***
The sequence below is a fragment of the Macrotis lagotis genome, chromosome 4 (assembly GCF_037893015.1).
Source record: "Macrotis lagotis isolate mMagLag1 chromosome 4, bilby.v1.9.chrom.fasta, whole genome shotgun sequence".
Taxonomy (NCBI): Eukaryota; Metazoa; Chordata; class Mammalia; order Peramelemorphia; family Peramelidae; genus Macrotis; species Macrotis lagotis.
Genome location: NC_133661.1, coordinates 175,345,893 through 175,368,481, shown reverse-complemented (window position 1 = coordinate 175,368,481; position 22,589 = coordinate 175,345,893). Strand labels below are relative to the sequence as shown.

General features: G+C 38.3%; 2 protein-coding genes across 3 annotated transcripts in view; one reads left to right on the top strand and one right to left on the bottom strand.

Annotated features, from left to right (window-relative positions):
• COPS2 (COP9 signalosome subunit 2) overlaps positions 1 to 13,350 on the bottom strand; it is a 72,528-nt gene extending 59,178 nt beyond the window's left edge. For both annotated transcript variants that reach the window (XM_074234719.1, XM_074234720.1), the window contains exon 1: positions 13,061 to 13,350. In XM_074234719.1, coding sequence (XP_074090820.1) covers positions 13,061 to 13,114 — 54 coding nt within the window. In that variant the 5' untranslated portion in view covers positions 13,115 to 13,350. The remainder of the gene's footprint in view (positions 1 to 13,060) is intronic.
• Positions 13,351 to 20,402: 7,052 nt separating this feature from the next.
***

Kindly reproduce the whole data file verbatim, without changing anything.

The sequence below is a fragment of the Macrotis lagotis genome, chromosome 4 (assembly GCF_037893015.1).
Source record: "Macrotis lagotis isolate mMagLag1 chromosome 4, bilby.v1.9.chrom.fasta, whole genome shotgun sequence".
Taxonomy (NCBI): Eukaryota; Metazoa; Chordata; class Mammalia; order Peramelemorphia; family Peramelidae; genus Macrotis; species Macrotis lagotis.
Genome location: NC_133661.1, coordinates 175,345,893 through 175,368,481, shown reverse-complemented (window position 1 = coordinate 175,368,481; position 22,589 = coordinate 175,345,893). Strand labels below are relative to the sequence as shown.

General features: G+C 38.3%; 2 protein-coding genes across 3 annotated transcripts in view; one reads left to right on the top strand and one right to left on the bottom strand.

Annotated features, from left to right (window-relative positions):
• COPS2 (COP9 signalosome subunit 2) overlaps positions 1 to 13,350 on the bottom strand; it is a 72,528-nt gene extending 59,178 nt beyond the window's left edge. For both annotated transcript variants that reach the window (XM_074234719.1, XM_074234720.1), the window contains exon 1: positions 13,061 to 13,350. In XM_074234719.1, coding sequence (XP_074090820.1) covers positions 13,061 to 13,114 — 54 coding nt within the window. In that variant the 5' untranslated portion in view covers positions 13,115 to 13,350. The remainder of the gene's footprint in view (positions 1 to 13,060) is intronic.
• Positions 13,351 to 20,402: 7,052 nt separating this feature from the next.